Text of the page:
Henry W. Longfellow (search for this): chapter 9
several pages,—to his sister Julia, to young Frick, a law student in whose progress he had conceived an interest while the latter was an undergraduate, and himself an instructor in the Law School; to Mr. Daveis, Dr. Lieber, Professor Greenleaf, Longfellow, Cleveland, and Hillard. His luggage included a large number of books, copies of the Jurist, of his Reports, and of the treatises of Judge Story, intended for presentation by himself or on behalf of the judge to English lawyers and judges. d, presented some unexpected impediment. But now the day is within my grasp,—a few hours, that may be counted soon, with their swift-running sands, are all that is left. I yesterday talked with Fletcher The Misses Appleton, afterwards Mrs. Longfellow and Mrs. Mackintosh. about your Political Ethics. We debated the question, whether a citizen should be obliged, under a penalty, to vote, as he is to serve on the jury. If voting be a duty and not a privilege, should not the duty be enforc
Henry R. Cleveland (search for this): chapter 9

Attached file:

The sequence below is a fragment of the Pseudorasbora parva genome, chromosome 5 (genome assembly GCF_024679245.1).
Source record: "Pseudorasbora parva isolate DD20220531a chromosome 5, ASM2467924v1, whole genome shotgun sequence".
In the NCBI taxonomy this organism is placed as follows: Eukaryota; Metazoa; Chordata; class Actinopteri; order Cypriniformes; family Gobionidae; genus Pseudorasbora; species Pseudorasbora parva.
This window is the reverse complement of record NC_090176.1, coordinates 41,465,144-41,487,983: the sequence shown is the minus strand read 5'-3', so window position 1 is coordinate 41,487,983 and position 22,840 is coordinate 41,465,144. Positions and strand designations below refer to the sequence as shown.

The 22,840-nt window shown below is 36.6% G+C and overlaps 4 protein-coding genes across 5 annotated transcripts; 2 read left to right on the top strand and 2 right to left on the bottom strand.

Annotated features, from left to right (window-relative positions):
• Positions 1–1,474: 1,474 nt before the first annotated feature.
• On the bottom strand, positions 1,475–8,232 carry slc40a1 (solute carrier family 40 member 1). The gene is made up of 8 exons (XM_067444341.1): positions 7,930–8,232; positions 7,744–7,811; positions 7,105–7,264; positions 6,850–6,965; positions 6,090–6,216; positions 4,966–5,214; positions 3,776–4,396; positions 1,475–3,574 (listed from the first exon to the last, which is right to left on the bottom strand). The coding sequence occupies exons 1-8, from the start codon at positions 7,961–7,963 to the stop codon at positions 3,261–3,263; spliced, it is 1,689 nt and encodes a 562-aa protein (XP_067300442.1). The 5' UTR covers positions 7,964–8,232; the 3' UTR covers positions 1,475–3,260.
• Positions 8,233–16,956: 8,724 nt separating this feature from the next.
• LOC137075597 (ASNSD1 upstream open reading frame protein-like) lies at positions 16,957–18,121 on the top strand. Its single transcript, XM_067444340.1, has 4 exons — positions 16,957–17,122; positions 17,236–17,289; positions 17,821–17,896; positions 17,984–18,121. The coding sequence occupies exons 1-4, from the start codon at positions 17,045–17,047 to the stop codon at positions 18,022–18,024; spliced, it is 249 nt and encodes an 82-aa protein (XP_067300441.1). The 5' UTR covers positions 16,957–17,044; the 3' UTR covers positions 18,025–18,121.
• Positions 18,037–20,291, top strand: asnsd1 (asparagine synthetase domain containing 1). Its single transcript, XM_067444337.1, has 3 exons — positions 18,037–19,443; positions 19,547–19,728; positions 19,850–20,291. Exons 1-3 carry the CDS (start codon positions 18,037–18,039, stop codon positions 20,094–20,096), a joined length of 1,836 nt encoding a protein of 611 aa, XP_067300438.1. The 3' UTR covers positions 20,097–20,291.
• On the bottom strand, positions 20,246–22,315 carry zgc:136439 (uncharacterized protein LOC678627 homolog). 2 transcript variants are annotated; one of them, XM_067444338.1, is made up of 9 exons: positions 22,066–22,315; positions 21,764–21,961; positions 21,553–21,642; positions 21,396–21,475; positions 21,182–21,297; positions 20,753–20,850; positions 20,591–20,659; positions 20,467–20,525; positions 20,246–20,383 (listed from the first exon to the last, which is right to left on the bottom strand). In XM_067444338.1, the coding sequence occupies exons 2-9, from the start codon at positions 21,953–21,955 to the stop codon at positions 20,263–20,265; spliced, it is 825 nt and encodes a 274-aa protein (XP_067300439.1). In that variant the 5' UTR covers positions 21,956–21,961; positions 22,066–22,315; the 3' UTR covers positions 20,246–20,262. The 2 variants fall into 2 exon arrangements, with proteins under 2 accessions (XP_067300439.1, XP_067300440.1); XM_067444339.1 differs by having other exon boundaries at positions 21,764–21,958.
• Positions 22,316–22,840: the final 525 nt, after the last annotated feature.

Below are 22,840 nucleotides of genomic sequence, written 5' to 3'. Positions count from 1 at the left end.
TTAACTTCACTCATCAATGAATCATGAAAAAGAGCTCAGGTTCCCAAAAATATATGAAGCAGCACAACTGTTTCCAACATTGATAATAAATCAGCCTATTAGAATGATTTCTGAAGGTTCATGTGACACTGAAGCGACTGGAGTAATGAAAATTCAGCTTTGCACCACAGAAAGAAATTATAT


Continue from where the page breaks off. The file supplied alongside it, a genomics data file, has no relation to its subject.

ointment which then brought some advantages to a traveller. On the way he stopped at Burlington, N. J., to bid good-by to a friend,—a lady recently betrothed to Cleveland, one of the Five,—tarried a day in Philadelphia where he dined with Mr. Peters and spent the evening with Mr. Ingersoll, and passed a few hours in Baltimore with ere we cease to listen for your wonted footsteps, and to turn instinctively, when the door of our parlor opens, to see you enter. Your affectionate friend. Cleveland wrote from Philadelphia, Jan. 5:— I got a very kind letter from you written from New York just before you sailed. I hope that you got a very kind one fromeived an interest while the latter was an undergraduate, and himself an instructor in the Law School; to Mr. Daveis, Dr. Lieber, Professor Greenleaf, Longfellow, Cleveland, and Hillard. His luggage included a large number of books, copies of the Jurist, of his Reports, and of the treatises of Judge Story, intended for presentation<